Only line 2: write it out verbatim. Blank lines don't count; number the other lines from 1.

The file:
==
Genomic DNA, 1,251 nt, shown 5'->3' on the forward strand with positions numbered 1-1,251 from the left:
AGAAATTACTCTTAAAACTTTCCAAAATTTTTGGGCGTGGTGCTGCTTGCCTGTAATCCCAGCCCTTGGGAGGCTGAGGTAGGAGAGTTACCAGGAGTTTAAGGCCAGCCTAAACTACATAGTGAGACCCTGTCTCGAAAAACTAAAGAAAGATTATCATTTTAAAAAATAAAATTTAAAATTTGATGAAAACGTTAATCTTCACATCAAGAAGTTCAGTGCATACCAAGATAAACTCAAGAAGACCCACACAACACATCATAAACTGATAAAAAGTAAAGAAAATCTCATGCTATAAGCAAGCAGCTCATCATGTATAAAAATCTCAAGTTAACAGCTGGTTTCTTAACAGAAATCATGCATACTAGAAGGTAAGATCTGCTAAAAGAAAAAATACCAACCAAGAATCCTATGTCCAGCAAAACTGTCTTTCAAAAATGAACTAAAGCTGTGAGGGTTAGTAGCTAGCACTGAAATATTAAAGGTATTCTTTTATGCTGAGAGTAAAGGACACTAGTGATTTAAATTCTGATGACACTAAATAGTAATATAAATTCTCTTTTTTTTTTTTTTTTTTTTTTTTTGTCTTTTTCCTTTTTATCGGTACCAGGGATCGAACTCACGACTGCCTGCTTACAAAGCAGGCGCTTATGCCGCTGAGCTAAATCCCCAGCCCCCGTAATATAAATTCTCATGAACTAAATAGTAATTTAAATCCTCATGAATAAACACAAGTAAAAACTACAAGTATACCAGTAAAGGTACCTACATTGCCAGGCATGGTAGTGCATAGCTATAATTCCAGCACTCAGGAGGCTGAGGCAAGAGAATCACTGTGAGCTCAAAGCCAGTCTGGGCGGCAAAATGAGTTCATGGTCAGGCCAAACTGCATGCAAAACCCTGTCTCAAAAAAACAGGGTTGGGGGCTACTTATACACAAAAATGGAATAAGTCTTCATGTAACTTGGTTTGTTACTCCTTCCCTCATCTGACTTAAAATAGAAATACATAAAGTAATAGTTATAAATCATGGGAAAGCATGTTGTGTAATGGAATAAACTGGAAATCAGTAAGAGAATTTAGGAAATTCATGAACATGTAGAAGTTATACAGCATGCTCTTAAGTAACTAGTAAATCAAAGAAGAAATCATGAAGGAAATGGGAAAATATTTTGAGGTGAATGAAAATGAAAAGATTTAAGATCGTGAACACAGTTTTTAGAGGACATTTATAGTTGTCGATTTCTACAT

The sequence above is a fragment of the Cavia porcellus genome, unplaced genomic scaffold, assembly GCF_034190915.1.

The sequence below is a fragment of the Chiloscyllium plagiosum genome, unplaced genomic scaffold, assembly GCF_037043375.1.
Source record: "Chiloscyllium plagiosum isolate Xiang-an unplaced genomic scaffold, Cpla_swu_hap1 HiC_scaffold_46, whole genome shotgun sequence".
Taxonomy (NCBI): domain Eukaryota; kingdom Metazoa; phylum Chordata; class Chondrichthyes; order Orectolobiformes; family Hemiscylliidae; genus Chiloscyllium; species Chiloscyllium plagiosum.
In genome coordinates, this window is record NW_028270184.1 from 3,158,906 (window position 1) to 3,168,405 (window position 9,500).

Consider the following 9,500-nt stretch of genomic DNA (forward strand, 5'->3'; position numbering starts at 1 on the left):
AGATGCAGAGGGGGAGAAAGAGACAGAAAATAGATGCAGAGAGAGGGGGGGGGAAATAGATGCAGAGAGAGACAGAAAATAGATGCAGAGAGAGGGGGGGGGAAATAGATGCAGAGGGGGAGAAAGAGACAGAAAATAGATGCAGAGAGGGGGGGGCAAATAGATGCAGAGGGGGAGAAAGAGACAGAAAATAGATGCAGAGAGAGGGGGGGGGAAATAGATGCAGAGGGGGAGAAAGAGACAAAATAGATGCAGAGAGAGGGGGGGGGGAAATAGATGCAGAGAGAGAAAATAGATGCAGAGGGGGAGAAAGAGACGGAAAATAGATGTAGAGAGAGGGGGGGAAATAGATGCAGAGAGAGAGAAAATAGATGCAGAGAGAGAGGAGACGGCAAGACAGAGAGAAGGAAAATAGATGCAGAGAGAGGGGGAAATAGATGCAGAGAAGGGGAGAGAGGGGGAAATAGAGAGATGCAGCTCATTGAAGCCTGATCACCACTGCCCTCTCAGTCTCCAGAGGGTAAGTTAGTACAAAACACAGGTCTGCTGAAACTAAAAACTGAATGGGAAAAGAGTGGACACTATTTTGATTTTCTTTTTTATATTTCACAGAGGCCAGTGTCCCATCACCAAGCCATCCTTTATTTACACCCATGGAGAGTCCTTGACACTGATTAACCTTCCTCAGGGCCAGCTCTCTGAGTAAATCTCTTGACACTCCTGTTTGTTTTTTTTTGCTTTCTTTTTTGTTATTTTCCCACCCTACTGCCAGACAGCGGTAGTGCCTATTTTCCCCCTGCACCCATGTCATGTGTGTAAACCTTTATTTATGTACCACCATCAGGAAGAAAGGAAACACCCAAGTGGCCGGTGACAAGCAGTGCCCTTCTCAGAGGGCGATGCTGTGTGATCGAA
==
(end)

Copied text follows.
AGAAATTACTCTTAAAACTTTCCAAAATTTTTGGGCGTGGTGCTGCTTGCCTGTAATCCCAGCCCTTGGGAGGCTGAGGTAGGAGAGTTACCAGGAGTTTAAGGCCAGCCTAAACTACATAGTGAGACCCTGTCTCGAAAAACTAAAGAAAGATTATCATTTTAAAAAATAAAATTTAAAATTTGATGAAAACGTTAATCTTCACATCAAGAAGTTCAGTGCATACCAAGATAAACTCAAGAAGACCCACACAACACATCATAAACTGATAAAAAGTAAAGAAAATCTCATGCTATAAGCAAGCAGCTCATCATGTATAAAAATCTCAAGTTAACAGCTGGTTTCTTAACAGAAATCATGCATACTAGAAGGTAAGATCTGCTAAAAGAAAAAATACCAACCAAGAATCCTATGTCCAGCAAAACTGTCTTTCAAAAATGAACTAAAGCTGTGAGGGTTAGTAGCTAGCACTGAAATATTAAAGGTATTCTTTTATGCTGAGAGTAAAGGACACTAGTGATTTAAATTCTGATGACACTAAATAGTAATATAAATTCTCTTTTTTTTTTTTTTTTTTTTTTTTTGTCTTTTTCCTTTTTATCGGTACCAGGGATCGAACTCACGACTGCCTGCTTACAAAGCAGGCGCTTATGCCGCTGAGCTAAATCCCCAGCCCCCGTAATATAAATTCTCATGAACTAAATAGTAATTTAAATCCTCATGAATAAACACAAGTAAAAACTACAAGTATACCAGTAAAGGTACCTACATTGCCAGGCATGGTAGTGCATAGCTATAATTCCAGCACTCAGGAGGCTGAGGCAAGAGAATCACTGTGAGCTCAAAGCCAGTCTGGGCGGCAAAATGAGTTCATGGTCAGGCCAAACTGCATGCAAAACCCTGTCTCAAAAAAACAGGGTTGGGGGCTACTTATACACAAAAATGGAATAAGTCTTCATGTAACTTGGTTTGTTACTCCTTCCCTCATCTGACTTAAAATAGAAATACATAAAGTAATAGTTATAAATCATGGGAAAGCATGTTGTGTAATGGAATAAACTGGAAATCAGTAAGAGAATTTAGGAAATTCATGAACATGTAGAAGTTATACAGCATGCTCTTAAGTAACTAGTAAATCAAAGAAGAAATCATGAAGGAAATGGGAAAATATTTTGAGGTGAATGAAAATGAAAAGATTTAAGATCGTGAACACAGTTTTTAGAGGACATTTATAGTTGTCGATTTCTACAT